9. Hi all! Kev is much improved on the leash - there isn't much to complain about when he's on a walk with just one of us, apart from the occasional bike or car lunge (it's a work in progress, but we're all getting much better at it - him at controlling himself, me and J at preventing it before it even starts). But! When the three of us go out in the world, it's a totally different story - it's like walking Kev 8 months ago: he is supper pully and obnoxiously barky. He doesn't bark too much on solo walks, maybe just the occasional "Wow! The world!" But when we're all out together, he would bark the whole time if we let him. So, obviously it's not super fun to walk as a "family" and we have therefore worked on it much less, alas. I have a couple questions: 1) Is the barking something we can work on, or is that just a dog being a dog? We really don't like it, and he doesn't do it with just 1 walker, but I also don't know if it's fair for me to blame him for this (dogs bark!) or if it's something we just have to live with. 2) To deal with both the barking and the pulling, from the get go on these walks we've started just dropping treat after treat after treat, because as long as he's eating a treat right beside us (or preferably even a step behind us), then he isn't barking or pulling. I would like to fade this exercise out, and I try to intitiate it before the barking/pulling starts so it doesn't come as a reward for the barking/pulling. Any other ideas on how we might go about this?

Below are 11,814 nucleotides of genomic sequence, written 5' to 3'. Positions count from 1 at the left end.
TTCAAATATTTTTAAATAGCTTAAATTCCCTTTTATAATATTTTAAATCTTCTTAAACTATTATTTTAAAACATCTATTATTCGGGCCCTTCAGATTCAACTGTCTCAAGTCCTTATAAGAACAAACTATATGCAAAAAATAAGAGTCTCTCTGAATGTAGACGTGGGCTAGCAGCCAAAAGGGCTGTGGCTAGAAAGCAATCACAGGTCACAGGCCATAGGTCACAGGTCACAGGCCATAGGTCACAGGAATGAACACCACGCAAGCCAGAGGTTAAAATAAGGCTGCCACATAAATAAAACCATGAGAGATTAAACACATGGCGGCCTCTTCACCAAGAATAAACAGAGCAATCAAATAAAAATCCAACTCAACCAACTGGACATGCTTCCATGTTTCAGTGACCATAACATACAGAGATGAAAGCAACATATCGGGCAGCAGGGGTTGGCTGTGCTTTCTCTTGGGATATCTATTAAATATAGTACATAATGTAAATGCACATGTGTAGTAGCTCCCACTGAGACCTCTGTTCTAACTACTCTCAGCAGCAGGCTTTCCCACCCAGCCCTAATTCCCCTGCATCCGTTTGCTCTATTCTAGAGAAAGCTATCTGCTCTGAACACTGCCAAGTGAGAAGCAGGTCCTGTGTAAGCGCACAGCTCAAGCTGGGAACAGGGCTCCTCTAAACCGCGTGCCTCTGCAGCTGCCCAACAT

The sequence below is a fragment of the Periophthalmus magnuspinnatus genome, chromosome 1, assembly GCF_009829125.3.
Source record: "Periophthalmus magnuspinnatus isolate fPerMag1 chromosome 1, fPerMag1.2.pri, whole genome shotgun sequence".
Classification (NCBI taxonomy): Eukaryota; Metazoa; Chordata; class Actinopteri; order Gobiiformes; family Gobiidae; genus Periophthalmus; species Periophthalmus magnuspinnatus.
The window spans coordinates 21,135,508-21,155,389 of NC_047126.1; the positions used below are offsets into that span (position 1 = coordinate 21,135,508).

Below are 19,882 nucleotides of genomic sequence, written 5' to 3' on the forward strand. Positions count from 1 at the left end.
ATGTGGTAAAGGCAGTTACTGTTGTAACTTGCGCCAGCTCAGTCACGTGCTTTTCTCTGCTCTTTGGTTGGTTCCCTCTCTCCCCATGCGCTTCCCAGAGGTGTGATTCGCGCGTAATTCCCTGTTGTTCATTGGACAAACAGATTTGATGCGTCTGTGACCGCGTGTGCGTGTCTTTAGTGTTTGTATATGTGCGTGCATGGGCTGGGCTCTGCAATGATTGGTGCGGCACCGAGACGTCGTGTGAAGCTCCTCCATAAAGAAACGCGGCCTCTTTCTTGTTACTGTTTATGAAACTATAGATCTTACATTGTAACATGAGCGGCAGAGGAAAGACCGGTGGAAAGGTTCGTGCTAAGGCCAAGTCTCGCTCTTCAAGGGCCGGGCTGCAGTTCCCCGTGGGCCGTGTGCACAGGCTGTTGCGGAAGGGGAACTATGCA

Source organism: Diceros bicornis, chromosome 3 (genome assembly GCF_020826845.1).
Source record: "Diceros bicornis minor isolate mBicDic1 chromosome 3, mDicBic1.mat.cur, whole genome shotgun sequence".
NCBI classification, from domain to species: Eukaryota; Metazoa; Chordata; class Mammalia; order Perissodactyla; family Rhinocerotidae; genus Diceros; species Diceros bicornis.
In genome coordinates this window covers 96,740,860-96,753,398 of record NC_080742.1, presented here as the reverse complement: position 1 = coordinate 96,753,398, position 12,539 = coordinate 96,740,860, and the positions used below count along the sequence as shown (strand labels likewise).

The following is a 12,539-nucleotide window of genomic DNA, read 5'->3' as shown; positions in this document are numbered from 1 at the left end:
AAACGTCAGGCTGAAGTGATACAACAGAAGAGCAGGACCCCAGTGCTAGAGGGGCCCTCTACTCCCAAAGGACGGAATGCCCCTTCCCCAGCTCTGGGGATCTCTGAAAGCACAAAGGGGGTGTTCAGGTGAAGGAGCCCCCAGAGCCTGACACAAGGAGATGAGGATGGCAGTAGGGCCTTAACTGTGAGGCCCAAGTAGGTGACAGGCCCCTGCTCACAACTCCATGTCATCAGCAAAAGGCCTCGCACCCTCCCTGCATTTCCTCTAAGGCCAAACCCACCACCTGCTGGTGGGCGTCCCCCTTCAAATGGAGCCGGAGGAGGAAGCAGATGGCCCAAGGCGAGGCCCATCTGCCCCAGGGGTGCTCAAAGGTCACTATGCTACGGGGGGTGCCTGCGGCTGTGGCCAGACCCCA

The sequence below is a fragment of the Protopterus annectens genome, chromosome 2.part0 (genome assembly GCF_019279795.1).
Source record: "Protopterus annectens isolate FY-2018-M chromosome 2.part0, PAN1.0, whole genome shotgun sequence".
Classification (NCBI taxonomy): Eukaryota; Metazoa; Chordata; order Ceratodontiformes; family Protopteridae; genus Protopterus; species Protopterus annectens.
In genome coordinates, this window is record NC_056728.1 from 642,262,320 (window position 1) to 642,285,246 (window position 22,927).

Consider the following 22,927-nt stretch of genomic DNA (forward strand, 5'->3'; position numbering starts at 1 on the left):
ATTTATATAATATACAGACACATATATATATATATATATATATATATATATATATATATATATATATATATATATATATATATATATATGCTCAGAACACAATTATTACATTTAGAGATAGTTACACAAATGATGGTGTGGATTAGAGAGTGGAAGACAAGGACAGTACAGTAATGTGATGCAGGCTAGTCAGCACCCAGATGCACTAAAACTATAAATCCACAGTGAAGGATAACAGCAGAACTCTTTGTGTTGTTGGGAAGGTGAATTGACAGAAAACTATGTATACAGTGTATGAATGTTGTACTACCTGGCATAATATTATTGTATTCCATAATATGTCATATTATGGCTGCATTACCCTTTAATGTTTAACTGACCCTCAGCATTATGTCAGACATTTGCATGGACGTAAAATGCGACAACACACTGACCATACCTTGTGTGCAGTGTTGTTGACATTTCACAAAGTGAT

10. Oh man, I feel for you! I look forward to the wisdom others will share on this one because we basically haven't given Kevin a bath since he was like 5 months on account of a fairly similar reaction - he got SUPER scared and trembly and defensive. We have places where we can take him swimming when he needs a good cleaning, luckily. BUT one thought: how used to being in the bathroom is Tama? Kev was so freaked out by the bathroom and it occurred to me that he had only been in there to get wet, which he hated. So we've started putting treats in there for him to "search" out (in as much as one can search for something in a very small room), or i have him fetch toys out of there, in sort of a one-step-at-a-time process, hoping that someday he'll search for a cheeseburger beneath a streaming shower... !